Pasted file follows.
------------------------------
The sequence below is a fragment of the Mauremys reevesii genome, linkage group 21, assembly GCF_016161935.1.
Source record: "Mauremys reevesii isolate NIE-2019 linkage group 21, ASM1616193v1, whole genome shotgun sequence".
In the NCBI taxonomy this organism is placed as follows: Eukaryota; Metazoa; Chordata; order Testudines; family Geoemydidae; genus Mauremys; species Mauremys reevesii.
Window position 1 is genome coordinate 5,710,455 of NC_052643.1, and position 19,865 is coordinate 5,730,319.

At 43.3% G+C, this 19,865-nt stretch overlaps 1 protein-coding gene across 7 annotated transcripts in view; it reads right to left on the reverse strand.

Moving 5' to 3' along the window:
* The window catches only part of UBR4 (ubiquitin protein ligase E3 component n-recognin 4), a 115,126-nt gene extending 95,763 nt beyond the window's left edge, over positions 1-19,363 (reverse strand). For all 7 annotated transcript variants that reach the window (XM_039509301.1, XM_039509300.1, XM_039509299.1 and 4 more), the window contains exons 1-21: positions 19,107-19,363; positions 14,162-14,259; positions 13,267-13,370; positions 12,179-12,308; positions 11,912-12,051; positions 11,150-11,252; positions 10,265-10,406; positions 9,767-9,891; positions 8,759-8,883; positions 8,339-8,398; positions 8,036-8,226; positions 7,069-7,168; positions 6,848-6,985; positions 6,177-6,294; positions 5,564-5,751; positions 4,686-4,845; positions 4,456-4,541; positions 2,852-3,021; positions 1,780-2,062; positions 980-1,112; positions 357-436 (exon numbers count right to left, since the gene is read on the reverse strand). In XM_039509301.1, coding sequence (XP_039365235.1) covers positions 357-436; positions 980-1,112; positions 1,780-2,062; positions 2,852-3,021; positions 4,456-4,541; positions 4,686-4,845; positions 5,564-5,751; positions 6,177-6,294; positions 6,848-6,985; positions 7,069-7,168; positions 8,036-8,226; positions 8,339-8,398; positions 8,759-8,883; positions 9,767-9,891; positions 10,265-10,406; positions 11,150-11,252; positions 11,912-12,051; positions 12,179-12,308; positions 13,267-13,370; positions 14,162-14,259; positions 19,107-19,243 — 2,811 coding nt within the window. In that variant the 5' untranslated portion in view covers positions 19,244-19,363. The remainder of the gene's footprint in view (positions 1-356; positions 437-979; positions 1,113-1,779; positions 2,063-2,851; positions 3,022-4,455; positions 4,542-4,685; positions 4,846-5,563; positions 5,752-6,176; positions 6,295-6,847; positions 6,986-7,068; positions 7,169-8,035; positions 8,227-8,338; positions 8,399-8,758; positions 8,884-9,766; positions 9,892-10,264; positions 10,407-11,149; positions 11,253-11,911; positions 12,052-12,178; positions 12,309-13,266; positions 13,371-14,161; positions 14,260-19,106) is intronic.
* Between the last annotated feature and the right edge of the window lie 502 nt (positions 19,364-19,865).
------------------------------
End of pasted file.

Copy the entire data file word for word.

The sequence below is a fragment of the Mauremys reevesii genome, linkage group 21, assembly GCF_016161935.1.
Source record: "Mauremys reevesii isolate NIE-2019 linkage group 21, ASM1616193v1, whole genome shotgun sequence".
In the NCBI taxonomy this organism is placed as follows: Eukaryota; Metazoa; Chordata; order Testudines; family Geoemydidae; genus Mauremys; species Mauremys reevesii.
Window position 1 is genome coordinate 5,710,455 of NC_052643.1, and position 19,865 is coordinate 5,730,319.

At 43.3% G+C, this 19,865-nt stretch overlaps 1 protein-coding gene across 7 annotated transcripts in view; it reads right to left on the reverse strand.

Moving 5' to 3' along the window:
* The window catches only part of UBR4 (ubiquitin protein ligase E3 component n-recognin 4), a 115,126-nt gene extending 95,763 nt beyond the window's left edge, over positions 1-19,363 (reverse strand). For all 7 annotated transcript variants that reach the window (XM_039509301.1, XM_039509300.1, XM_039509299.1 and 4 more), the window contains exons 1-21: positions 19,107-19,363; positions 14,162-14,259; positions 13,267-13,370; positions 12,179-12,308; positions 11,912-12,051; positions 11,150-11,252; positions 10,265-10,406; positions 9,767-9,891; positions 8,759-8,883; positions 8,339-8,398; positions 8,036-8,226; positions 7,069-7,168; positions 6,848-6,985; positions 6,177-6,294; positions 5,564-5,751; positions 4,686-4,845; positions 4,456-4,541; positions 2,852-3,021; positions 1,780-2,062; positions 980-1,112; positions 357-436 (exon numbers count right to left, since the gene is read on the reverse strand). In XM_039509301.1, coding sequence (XP_039365235.1) covers positions 357-436; positions 980-1,112; positions 1,780-2,062; positions 2,852-3,021; positions 4,456-4,541; positions 4,686-4,845; positions 5,564-5,751; positions 6,177-6,294; positions 6,848-6,985; positions 7,069-7,168; positions 8,036-8,226; positions 8,339-8,398; positions 8,759-8,883; positions 9,767-9,891; positions 10,265-10,406; positions 11,150-11,252; positions 11,912-12,051; positions 12,179-12,308; positions 13,267-13,370; positions 14,162-14,259; positions 19,107-19,243 — 2,811 coding nt within the window. In that variant the 5' untranslated portion in view covers positions 19,244-19,363. The remainder of the gene's footprint in view (positions 1-356; positions 437-979; positions 1,113-1,779; positions 2,063-2,851; positions 3,022-4,455; positions 4,542-4,685; positions 4,846-5,563; positions 5,752-6,176; positions 6,295-6,847; positions 6,986-7,068; positions 7,169-8,035; positions 8,227-8,338; positions 8,399-8,758; positions 8,884-9,766; positions 9,892-10,264; positions 10,407-11,149; positions 11,253-11,911; positions 12,052-12,178; positions 12,309-13,266; positions 13,371-14,161; positions 14,260-19,106) is intronic.
* Between the last annotated feature and the right edge of the window lie 502 nt (positions 19,364-19,865).